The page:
The WISE data do not show a correlation between duration of HT and atherosclerosis in individual participants. There may be significant inhibitions of atherosclerosis when estrogen is initiated at the time of menopause. The data from other observational studies find a decreased incidence of CAD in HT users who initiate therapy at menopause [6]. The Women’s Health Initiative has recently confirmed that there is no increase in the incidence of CAD events in younger women between the ages of 50 and 59 years who initiate HT after the menopause [7]. These data support the timing hypothesis that early use of HT prevents or retards atherosclerosis [8]. Early use of estrogen after oophorectomy in the Cynomologous macaque and women retards the development of atherosclerosis, but has no effect when hormones are started later after the surgical menopause [3, 9].   
 
Increased serum levels of free estradiol, sex hormone binding globulin and free testosterone in postmenopausal women using exogenous estradiol have been associated with a significant reduction in the progression of carotid intima media thickness, a surrogate marker for atherosclerosis [10]. These unique findings could explain why, in some women, the use of exogenous estrogen for HT has a significant impact on atherosclerosis progression, while in others it does not, and offer an explanation for the diversity of the cardiac event outcome in clinical trials [10]. The mechanism(s) whereby estrogen prevents CAD in the postmenopausal woman continues to be unresolved and requires further investigation. The heterogeneity of the population presenting for treatment indicates the need for an informed decision by the clinician regarding who should receive hormone therapy.

Comentario

David Archer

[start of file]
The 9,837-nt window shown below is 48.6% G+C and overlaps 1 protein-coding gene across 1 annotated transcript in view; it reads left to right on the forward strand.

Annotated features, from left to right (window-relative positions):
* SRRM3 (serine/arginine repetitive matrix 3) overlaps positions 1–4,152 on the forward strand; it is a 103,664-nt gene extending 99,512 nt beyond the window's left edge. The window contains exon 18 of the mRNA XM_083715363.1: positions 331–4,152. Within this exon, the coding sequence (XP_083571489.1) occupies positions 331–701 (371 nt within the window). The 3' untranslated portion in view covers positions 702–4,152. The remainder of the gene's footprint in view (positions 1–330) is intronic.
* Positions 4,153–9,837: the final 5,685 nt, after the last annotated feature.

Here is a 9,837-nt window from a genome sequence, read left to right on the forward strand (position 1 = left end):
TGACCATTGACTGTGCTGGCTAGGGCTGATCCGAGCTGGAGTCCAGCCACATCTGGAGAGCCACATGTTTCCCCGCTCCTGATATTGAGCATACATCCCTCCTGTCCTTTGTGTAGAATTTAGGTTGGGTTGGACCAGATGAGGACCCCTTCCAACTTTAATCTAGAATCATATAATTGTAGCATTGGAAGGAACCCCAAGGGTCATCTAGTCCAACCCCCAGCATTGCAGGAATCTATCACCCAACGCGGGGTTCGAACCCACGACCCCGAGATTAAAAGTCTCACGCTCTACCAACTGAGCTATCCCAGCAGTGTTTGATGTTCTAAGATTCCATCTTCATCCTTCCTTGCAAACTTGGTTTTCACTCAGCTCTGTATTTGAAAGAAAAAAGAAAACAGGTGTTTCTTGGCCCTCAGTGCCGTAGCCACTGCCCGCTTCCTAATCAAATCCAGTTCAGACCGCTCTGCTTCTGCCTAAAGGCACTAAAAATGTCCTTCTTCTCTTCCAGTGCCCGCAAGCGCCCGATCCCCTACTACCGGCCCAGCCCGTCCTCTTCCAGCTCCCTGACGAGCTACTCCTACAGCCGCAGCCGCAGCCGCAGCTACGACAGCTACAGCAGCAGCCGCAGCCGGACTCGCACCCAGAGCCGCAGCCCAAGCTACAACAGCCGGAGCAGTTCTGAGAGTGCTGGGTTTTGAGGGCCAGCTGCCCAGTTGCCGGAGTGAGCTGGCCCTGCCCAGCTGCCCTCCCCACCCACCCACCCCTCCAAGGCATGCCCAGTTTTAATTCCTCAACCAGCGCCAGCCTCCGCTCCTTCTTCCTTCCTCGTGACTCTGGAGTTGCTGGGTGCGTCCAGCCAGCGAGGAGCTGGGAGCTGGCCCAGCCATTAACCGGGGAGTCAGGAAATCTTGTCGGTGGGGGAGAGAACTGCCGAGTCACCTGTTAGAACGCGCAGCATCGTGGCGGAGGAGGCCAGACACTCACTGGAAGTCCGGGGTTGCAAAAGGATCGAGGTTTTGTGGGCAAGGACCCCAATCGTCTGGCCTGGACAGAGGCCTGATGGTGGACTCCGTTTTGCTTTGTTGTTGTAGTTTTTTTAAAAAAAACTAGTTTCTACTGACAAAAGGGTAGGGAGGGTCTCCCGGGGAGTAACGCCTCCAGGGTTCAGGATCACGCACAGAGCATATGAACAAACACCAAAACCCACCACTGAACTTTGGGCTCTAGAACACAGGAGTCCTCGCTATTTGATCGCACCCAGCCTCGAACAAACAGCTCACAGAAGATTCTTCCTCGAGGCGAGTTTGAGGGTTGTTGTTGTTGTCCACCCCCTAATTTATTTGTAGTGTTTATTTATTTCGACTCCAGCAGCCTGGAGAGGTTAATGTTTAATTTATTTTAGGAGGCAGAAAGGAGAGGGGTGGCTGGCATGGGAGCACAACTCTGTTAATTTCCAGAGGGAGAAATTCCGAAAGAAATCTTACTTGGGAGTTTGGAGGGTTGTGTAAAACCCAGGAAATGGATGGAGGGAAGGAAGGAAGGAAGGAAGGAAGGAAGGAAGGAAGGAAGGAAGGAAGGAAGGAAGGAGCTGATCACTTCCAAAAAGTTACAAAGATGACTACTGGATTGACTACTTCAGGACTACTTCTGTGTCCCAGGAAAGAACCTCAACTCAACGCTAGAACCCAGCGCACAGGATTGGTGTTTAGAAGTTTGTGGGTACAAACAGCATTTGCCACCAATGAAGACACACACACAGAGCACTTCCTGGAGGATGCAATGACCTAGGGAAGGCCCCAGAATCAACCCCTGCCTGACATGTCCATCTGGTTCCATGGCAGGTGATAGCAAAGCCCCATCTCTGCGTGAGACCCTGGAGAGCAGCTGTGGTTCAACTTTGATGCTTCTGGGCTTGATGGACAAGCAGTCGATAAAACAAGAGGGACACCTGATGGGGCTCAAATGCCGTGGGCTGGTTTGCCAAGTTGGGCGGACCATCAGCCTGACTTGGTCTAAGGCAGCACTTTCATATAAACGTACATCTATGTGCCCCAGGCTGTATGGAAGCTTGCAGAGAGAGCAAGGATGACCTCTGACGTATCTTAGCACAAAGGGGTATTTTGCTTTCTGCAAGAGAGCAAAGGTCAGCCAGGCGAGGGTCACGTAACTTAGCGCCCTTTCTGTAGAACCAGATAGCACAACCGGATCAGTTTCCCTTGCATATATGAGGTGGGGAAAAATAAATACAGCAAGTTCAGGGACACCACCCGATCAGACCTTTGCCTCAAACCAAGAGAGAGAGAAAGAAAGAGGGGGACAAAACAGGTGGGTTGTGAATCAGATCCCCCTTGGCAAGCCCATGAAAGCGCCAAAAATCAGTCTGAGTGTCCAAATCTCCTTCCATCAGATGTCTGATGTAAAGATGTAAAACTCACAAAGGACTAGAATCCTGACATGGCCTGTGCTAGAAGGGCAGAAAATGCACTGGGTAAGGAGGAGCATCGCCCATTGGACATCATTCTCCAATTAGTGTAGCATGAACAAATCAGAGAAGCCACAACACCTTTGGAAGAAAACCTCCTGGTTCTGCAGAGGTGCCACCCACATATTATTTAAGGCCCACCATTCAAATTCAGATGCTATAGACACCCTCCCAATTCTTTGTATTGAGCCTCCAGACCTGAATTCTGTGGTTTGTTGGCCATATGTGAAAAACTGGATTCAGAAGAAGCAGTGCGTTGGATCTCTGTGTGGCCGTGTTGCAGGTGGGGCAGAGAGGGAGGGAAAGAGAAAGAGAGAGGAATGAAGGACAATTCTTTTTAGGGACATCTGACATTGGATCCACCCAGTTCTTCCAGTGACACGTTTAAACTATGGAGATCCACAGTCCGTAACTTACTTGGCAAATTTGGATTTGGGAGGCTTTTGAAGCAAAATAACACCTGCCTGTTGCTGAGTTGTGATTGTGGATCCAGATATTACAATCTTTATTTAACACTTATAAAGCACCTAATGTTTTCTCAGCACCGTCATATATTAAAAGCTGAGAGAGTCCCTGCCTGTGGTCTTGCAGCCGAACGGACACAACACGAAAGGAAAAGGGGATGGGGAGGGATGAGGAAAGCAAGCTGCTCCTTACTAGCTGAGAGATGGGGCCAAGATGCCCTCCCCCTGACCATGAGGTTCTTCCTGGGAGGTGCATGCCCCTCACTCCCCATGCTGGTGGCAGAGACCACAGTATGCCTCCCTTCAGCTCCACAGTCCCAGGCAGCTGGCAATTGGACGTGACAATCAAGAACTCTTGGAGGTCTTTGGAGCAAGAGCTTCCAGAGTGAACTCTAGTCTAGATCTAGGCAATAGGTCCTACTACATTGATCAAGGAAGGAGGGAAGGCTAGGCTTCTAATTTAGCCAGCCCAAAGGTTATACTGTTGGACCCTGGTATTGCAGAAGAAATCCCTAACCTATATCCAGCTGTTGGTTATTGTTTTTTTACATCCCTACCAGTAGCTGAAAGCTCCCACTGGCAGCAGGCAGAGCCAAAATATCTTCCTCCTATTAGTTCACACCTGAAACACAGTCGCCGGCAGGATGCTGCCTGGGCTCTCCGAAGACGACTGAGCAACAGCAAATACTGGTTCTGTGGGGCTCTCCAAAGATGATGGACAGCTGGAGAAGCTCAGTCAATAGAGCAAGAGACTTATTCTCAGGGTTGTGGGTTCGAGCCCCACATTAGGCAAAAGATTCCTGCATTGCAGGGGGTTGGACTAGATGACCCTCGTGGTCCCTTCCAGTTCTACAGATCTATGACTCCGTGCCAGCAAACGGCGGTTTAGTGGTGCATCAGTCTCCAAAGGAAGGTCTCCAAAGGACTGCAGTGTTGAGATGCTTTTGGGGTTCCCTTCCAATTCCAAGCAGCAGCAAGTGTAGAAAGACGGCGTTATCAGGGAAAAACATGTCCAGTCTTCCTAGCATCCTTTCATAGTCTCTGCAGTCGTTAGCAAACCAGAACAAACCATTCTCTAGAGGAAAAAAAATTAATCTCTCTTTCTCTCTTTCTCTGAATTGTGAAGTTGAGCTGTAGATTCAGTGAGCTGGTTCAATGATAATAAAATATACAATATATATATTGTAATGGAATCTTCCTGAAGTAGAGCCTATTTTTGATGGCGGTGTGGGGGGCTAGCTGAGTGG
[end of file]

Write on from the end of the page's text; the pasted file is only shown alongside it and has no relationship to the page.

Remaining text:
Professor of Obstetrics & Gynecology, Eastern Virginia Medical School, Norfolk, Virginia, USA

    References

  1. Merz CN, Johnson BD, Berga SL, et al. Total estrogen time and obstructive coronary disease in women: insights from the NHLBI-sponsored Womens Ischemia Syndrome Evaluation (WISE). J Womens Health 2009;18:1315-22.
    http://www.ncbi.nlm.nih.gov/pubmed/19702477

  2. Kannel WB, Hjortland MC, McNamara PM, Gordon T. Menopause and risk of cardiovascular disease: the Framingham study. Ann Intern Med 1976;85:447-52.
    http://www.ncbi.nlm.nih.gov/pubmed/970770

  3. Archer DF. Premature menopause increases cardiovascular risk. Climacteric 2009;12(Suppl 1):26-31.
    http://www.ncbi.nlm.nih.gov/pubmed/19811237

  4. Rocca WA, Grossardt BR, de Andrade M, Malkasian GD, Melton LJ 3rd. Survival patterns after oophorectomy in premenopausal women: a population-based cohort study. Lancet Oncol 2006;7:821-8.
    http://www.ncbi.nlm.nih.gov/pubmed/17012044

  5. Shuster LT, Gostout BS, Grossardt BR, Rocca WA. Prophylactic oophorectomy in premenopausal women and long-term health. Menopause Int 2008;14:111-16.
    http://www.ncbi.nlm.nih.gov/pubmed/18714076

  6. Pines A, Sturdee DW, Birkhauser MH, et al. HRT in the early menopause: scientific evidence and common perceptions. Climacteric 2008;11:267-72.
    http://www.ncbi.nlm.nih.gov/pubmed/18645691

  7. Rossouw JE, Prentice RL, Manson JE, et al. Postmenopausal hormone therapy and risk of cardiovascular disease by age and years since menopause. JAMA 2007;297:1465-77.
    http://www.ncbi.nlm.nih.gov/pubmed/17405972

  8. Grodstein F, Clarkson TB, Manson JE. Understanding the divergent data on postmenopausal hormone therapy. N Engl J Med 2003;348:645-50.
    http://www.ncbi.nlm.nih.gov/pubmed/12584376

  9. Clarkson TB, Mehaffey MH. Coronary heart disease of females: lessons learned from nonhuman primates. Am J Primatol 2009;71:785-93.
    http://www.ncbi.nlm.nih.gov/pubmed/19382155

  10. Karim R, Hodis HN, Stanczyk FZ, Lobo RA, Mack WJ. Relationship between serum levels of sex hormones and progression of subclinical atherosclerosis in postmenopausal women. J Clin Endocrinol Metab 2008;93:131-8.
    http://www.ncbi.nlm.nih.gov/pubmed/17925335